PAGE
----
One of the most moving moments of Pope Francis’ recent trip to Eastern and Central Africa was also one of the most historic. To inaugurate the Jubilee of Mercy, the pope decided that he would open the main holy door not in Rome, as popes have always done, but in Bangui, the capital of the Central African Republic. “Today Bangui becomes the spiritual capital of the world,” he said. On that day the attention of the church and much of the world was focused not on a celebrated Roman basilica but on a lesser-known church in a poor, war-torn country. It exemplified the pope’s desire for the church to go to the margins.
It was also a powerful reminder, particularly since Pope Francis made this gesture on the First Sunday of Advent, of when and where God chose to enter our world—not in a time of peace or in a region devoid of conflict but in an occupied country that was riven by internecine violence. As John Dominic Crossan points out in The Historical Jesus, Tacitus’s well-known description of first-century Palestine, Sub Tiberio quies (“Under Tiberias all was quiet”) was not meant to paint a portrait of a peaceful land. Rather, it referred to the Roman legions’ practice of brutally and savagely subduing any opposition or rebellion from an oppressed Jewish people. And, as Professor Crossan points out in an aside, these reprisals were usually carried out by Roman legions based in Syria.
It is, sadly, too easy to draw parallels to contemporary situations. God’s world is still plagued by violence, in regions too numerous to mention. Syria itself is again a place of warfare, and the resulting refugee crisis has become one of the worst in the modern era. And what should be a heart-rending tale of men, women and children seeking homes has drawn utterly heartless comments from some American political leaders. Christian legislators should remember that the Holy Family are depicted as refugees during their flight into Egypt (Mt 2:13-23). Like refugees today, they were fleeing violence, in their time from the tyrant Herod. As do so many of the war-battered today, the Holy Family lived in a time of danger and uncertainty.
Indeed, the entire Christmas story is replete with individuals facing uncertainty. To begin with, Mary’s first words to the angel Gabriel are a question, “How can this be?” Her pregnancy prompted Joseph, who was probably burdened with doubts, to consider divorcing his betrothed, something he was within his rights to do, until a dream calmed him. And Mary’s subsequent visit to her kinswoman Elizabeth can be seen not only as a reflection of the desire to proclaim the great news of the birth of the Messiah but, more simply, as a young woman seeking counsel from an older woman in a world of uncertainty.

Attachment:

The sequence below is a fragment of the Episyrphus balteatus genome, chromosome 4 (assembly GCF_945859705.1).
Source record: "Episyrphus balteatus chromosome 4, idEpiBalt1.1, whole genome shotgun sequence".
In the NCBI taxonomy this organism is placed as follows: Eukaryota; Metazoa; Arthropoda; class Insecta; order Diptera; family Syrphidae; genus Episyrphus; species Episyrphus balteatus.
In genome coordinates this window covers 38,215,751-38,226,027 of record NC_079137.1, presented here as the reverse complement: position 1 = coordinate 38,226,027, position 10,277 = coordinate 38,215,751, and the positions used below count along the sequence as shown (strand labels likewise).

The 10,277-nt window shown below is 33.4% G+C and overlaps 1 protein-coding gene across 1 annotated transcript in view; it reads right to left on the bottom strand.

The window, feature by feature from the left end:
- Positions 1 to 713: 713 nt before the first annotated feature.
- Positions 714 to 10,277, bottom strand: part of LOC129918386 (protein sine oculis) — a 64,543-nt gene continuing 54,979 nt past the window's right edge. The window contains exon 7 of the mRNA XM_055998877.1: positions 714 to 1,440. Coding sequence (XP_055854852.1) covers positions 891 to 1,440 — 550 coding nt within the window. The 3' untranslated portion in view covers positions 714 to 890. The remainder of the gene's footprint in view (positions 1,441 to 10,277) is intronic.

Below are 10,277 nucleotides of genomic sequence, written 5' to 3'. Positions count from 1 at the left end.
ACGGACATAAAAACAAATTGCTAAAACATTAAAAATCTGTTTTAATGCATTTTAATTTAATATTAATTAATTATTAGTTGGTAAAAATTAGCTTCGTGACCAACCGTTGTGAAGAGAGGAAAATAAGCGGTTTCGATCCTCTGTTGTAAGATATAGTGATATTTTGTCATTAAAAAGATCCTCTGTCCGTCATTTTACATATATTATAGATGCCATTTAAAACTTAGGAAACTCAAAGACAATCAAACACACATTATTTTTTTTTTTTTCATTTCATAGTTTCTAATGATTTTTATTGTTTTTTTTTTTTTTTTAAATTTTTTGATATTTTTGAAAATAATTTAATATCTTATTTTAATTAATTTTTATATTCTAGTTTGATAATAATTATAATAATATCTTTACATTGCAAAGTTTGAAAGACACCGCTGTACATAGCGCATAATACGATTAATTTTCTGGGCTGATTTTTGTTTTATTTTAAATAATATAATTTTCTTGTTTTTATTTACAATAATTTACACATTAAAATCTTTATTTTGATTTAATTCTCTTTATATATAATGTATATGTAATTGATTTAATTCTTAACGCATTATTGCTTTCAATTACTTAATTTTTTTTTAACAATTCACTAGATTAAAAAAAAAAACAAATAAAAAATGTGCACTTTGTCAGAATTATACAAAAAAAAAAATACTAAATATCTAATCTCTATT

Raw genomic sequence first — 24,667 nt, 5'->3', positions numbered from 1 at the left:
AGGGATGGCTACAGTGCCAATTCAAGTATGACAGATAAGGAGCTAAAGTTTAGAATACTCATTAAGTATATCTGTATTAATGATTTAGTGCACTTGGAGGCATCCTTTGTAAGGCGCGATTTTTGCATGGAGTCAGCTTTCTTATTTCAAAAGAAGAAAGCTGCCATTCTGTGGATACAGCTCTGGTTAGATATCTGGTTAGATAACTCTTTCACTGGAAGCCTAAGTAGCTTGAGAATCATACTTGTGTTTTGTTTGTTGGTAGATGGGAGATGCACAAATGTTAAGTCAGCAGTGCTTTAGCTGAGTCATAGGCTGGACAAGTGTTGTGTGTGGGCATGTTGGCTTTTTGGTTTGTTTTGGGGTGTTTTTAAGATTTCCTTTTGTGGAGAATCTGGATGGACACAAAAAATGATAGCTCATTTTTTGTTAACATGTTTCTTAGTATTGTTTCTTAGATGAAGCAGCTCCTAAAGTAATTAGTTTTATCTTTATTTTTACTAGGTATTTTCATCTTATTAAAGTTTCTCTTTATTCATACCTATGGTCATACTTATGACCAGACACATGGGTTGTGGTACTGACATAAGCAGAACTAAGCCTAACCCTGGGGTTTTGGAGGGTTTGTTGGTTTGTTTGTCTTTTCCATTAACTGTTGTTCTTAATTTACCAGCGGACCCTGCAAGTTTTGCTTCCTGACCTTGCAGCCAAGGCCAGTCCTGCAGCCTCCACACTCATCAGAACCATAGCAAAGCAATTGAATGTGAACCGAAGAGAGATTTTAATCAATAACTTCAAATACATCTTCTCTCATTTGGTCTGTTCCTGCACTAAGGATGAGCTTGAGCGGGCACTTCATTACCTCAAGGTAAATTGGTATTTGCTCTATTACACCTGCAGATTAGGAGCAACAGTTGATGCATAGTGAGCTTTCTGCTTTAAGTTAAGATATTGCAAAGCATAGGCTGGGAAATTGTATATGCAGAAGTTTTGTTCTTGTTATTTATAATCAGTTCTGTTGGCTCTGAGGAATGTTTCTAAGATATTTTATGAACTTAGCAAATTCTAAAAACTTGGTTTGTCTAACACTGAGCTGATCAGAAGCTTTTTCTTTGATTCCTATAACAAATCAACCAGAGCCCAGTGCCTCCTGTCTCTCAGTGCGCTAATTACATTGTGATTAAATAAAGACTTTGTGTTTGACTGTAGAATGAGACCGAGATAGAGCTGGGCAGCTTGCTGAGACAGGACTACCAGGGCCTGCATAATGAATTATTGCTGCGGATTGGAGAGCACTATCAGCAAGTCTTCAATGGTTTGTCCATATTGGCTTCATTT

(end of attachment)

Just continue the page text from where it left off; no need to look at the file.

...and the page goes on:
The when and where, however, is only part of the story of God entering our world. The how is important as well. “Not as a monarch, but a child,” as the Christmas hymn has it. We may be so used to thinking about the familiar Christmas story that we forget that God could have entered the world in any way that God wished. But God chose to enter into the human family that lived in a small, backwater town under Roman rule. Moreover, God came to us in the most vulnerable and defenseless way possible—as a child utterly reliant on Mary and Joseph for care. God depended on us completely. Such vulnerability would also be an essential part of Jesus’ life and ministry. And what is needed in the movement toward peace is a greater willingness to be vulnerable.
The opposite of this vulnerability is a fear that masks itself in defensiveness. Certainly some defense is necessary, but when taken to the extreme—nations perpetually arming for battle, terrorist groups waging campaigns of death, countries closing their borders to refugees—it shuts down opportunity for dialogue, reconciliation and peace. Herod was presented with the Messiah, but fear prevented him from listening. Similarly, fear prevents us from listening today to people most in need. If perfect love drives out fear, as St. Paul said, perfect fear drives out love.
The pope’s visit to Africa shows the kind of vulnerability needed. He was willing to take risks. First, there were the risks of failure: one of his visits was to an ecumenical group in the C.A.R., which could have degenerated into another dull meeting. More important, he spoke to people at a mosque in an extremely dangerous area where Muslims had been isolated and under siege by Christian militias. He could have been killed. But in both cases, he was willing to risk being vulnerable and even defenseless.
The point is not that Pope Francis is the apotheosis of peace. Rather, he reminds us of the way Jesus asks us to work for peace: completely, totally, wholeheartedly. Only by being willing to take risks, to reach out, to drop our guard and enter the world with vulnerability will we be worthy of the call of the Prince of Peace.